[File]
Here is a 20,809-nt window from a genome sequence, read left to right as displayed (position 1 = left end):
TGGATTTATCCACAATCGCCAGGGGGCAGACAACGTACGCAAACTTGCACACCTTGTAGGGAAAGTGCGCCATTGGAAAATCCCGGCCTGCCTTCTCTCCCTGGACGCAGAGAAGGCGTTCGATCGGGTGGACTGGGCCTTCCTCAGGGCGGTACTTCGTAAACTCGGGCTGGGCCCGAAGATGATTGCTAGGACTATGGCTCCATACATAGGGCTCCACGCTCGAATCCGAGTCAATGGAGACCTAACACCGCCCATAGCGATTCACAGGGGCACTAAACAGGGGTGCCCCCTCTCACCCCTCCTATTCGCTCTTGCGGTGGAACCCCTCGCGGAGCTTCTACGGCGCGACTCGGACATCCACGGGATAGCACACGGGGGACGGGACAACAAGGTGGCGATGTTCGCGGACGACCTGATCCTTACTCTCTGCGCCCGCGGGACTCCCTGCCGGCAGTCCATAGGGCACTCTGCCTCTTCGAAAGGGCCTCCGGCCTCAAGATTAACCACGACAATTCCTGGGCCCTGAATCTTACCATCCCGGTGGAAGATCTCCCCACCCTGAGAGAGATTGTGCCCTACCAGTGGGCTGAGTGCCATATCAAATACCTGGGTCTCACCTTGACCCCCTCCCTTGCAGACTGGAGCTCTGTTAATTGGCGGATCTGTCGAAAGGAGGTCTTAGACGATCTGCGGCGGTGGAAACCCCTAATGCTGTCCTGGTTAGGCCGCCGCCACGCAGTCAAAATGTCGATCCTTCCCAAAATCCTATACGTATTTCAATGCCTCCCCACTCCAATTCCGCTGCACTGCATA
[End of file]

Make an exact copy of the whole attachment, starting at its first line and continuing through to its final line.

Here is a 20,809-nt window from a genome sequence, read left to right as displayed (position 1 = left end):
TGGATTTATCCACAATCGCCAGGGGGCAGACAACGTACGCAAACTTGCACACCTTGTAGGGAAAGTGCGCCATTGGAAAATCCCGGCCTGCCTTCTCTCCCTGGACGCAGAGAAGGCGTTCGATCGGGTGGACTGGGCCTTCCTCAGGGCGGTACTTCGTAAACTCGGGCTGGGCCCGAAGATGATTGCTAGGACTATGGCTCCATACATAGGGCTCCACGCTCGAATCCGAGTCAATGGAGACCTAACACCGCCCATAGCGATTCACAGGGGCACTAAACAGGGGTGCCCCCTCTCACCCCTCCTATTCGCTCTTGCGGTGGAACCCCTCGCGGAGCTTCTACGGCGCGACTCGGACATCCACGGGATAGCACACGGGGGACGGGACAACAAGGTGGCGATGTTCGCGGACGACCTGATCCTTACTCTCTGCGCCCGCGGGACTCCCTGCCGGCAGTCCATAGGGCACTCTGCCTCTTCGAAAGGGCCTCCGGCCTCAAGATTAACCACGACAATTCCTGGGCCCTGAATCTTACCATCCCGGTGGAAGATCTCCCCACCCTGAGAGAGATTGTGCCCTACCAGTGGGCTGAGTGCCATATCAAATACCTGGGTCTCACCTTGACCCCCTCCCTTGCAGACTGGAGCTCTGTTAATTGGCGGATCTGTCGAAAGGAGGTCTTAGACGATCTGCGGCGGTGGAAACCCCTAATGCTGTCCTGGTTAGGCCGCCGCCACGCAGTCAAAATGTCGATCCTTCCCAAAATCCTATACGTATTTCAATGCCTCCCCACTCCAATTCCGCTGCACTGCATA